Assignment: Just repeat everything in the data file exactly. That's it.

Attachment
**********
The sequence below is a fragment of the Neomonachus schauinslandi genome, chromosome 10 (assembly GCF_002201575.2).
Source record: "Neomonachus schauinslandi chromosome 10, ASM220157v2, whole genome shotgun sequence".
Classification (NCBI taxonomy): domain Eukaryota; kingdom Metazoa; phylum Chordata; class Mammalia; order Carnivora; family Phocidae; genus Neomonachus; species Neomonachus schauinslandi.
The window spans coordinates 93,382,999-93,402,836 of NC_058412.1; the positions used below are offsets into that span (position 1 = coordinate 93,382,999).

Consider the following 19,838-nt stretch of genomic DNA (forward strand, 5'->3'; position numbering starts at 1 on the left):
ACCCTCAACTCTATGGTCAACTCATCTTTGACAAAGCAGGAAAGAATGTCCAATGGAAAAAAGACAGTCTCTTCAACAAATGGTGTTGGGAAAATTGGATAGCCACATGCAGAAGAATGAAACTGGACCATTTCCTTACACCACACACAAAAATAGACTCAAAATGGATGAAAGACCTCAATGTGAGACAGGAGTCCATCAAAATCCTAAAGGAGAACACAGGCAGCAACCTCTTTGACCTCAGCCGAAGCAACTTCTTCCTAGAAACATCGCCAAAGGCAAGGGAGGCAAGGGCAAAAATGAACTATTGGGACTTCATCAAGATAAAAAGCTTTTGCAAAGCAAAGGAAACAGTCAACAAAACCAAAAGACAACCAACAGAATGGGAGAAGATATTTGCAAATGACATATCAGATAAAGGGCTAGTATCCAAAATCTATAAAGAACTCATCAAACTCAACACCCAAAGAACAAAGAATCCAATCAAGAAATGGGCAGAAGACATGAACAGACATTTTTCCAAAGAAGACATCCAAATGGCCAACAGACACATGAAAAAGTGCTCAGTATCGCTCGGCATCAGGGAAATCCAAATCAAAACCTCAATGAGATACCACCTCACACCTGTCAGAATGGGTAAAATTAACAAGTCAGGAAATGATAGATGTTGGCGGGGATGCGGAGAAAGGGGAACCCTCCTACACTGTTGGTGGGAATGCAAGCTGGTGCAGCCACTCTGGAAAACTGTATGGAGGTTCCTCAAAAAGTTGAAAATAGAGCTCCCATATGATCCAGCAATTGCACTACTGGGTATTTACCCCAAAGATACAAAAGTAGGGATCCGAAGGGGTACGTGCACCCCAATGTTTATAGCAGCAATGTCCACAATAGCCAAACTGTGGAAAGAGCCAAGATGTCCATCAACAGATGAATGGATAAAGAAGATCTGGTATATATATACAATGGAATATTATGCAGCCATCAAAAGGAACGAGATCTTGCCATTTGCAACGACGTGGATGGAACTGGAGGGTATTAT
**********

The sequence below is a fragment of the Neomonachus schauinslandi genome, chromosome 10 (assembly GCF_002201575.2).
Source record: "Neomonachus schauinslandi chromosome 10, ASM220157v2, whole genome shotgun sequence".
Classification (NCBI taxonomy): domain Eukaryota; kingdom Metazoa; phylum Chordata; class Mammalia; order Carnivora; family Phocidae; genus Neomonachus; species Neomonachus schauinslandi.
The window spans coordinates 93,382,999-93,402,836 of NC_058412.1; the positions used below are offsets into that span (position 1 = coordinate 93,382,999).

Consider the following 19,838-nt stretch of genomic DNA (forward strand, 5'->3'; position numbering starts at 1 on the left):
ACCCTCAACTCTATGGTCAACTCATCTTTGACAAAGCAGGAAAGAATGTCCAATGGAAAAAAGACAGTCTCTTCAACAAATGGTGTTGGGAAAATTGGATAGCCACATGCAGAAGAATGAAACTGGACCATTTCCTTACACCACACACAAAAATAGACTCAAAATGGATGAAAGACCTCAATGTGAGACAGGAGTCCATCAAAATCCTAAAGGAGAACACAGGCAGCAACCTCTTTGACCTCAGCCGAAGCAACTTCTTCCTAGAAACATCGCCAAAGGCAAGGGAGGCAAGGGCAAAAATGAACTATTGGGACTTCATCAAGATAAAAAGCTTTTGCAAAGCAAAGGAAACAGTCAACAAAACCAAAAGACAACCAACAGAATGGGAGAAGATATTTGCAAATGACATATCAGATAAAGGGCTAGTATCCAAAATCTATAAAGAACTCATCAAACTCAACACCCAAAGAACAAAGAATCCAATCAAGAAATGGGCAGAAGACATGAACAGACATTTTTCCAAAGAAGACATCCAAATGGCCAACAGACACATGAAAAAGTGCTCAGTATCGCTCGGCATCAGGGAAATCCAAATCAAAACCTCAATGAGATACCACCTCACACCTGTCAGAATGGGTAAAATTAACAAGTCAGGAAATGATAGATGTTGGCGGGGATGCGGAGAAAGGGGAACCCTCCTACACTGTTGGTGGGAATGCAAGCTGGTGCAGCCACTCTGGAAAACTGTATGGAGGTTCCTCAAAAAGTTGAAAATAGAGCTCCCATATGATCCAGCAATTGCACTACTGGGTATTTACCCCAAAGATACAAAAGTAGGGATCCGAAGGGGTACGTGCACCCCAATGTTTATAGCAGCAATGTCCACAATAGCCAAACTGTGGAAAGAGCCAAGATGTCCATCAACAGATGAATGGATAAAGAAGATCTGGTATATATATACAATGGAATATTATGCAGCCATCAAAAGGAACGAGATCTTGCCATTTGCAACGACGTGGATGGAACTGGAGGGTATTAT